Sunday, June 04, 2006

Kabbalah and Telepathy

Wikipedia defines the term "telepathy" in an excellent article that may be found at this link:

"Telepathy" comes from the Greek words tele ("distant") patheia ("feeling"). It refers to the claimed ability of humans to communicate information from one mind to another, without the use of extra tools, such as speech or body language.

Technically, the term "artificial telepathy" does not fit this definition, because "artificial" implies the use of extra tools, such as computers, microwaves and scanning devices. In its purest, most ancient, and most natural form, telepathy employs no such tools. It requires nothing but a well-trained mind.

Scientific investigation of telepathy "is generally recognized as having begun with the initial program or research of the Society for Psychical Research. The apex of their early investigations was the report published in 1886 as the two-volume work Phantasms of the Living. It was with this work that telepathy was introduced, replacing the earlier term 'thought transference."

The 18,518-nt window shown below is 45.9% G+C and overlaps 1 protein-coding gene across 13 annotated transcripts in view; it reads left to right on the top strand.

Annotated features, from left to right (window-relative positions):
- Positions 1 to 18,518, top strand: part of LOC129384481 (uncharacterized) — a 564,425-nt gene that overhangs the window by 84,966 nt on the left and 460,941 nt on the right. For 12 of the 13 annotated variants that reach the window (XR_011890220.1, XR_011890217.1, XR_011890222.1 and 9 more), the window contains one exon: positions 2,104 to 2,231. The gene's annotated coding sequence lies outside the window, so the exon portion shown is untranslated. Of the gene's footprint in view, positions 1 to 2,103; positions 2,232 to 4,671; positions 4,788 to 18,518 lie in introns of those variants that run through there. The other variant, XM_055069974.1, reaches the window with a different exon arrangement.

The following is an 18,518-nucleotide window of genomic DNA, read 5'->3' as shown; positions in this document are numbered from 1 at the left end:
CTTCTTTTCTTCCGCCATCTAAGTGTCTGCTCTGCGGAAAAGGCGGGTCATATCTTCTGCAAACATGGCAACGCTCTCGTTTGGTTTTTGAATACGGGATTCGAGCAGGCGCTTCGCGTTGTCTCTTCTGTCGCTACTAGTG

Prior to 1886, it is difficult to find any references to the word telepathy. But the history of telepathy seems to be very ancient indeed. We find examples of mind-reading and thought transference in several ancient texts.

In the Bible, for example, we find many references to "voice hearing" and "visions" that appear in prophetic dreams. On the feast of Pentecost, the apostles of Jesus experience a "gift of tongues" that allows them to understand the speech of strangers. This could be loosely defined as Concept Telepathy.

The following article gives an excellent summary of the ancient Jewish concept of telepathy as it relates to the modern study of Kabbalah. This definition of "natural" or "spiritual" telepathy helps establish a baseline. We can use it later to understand the difference between "natural" and "artificial" telepathy:

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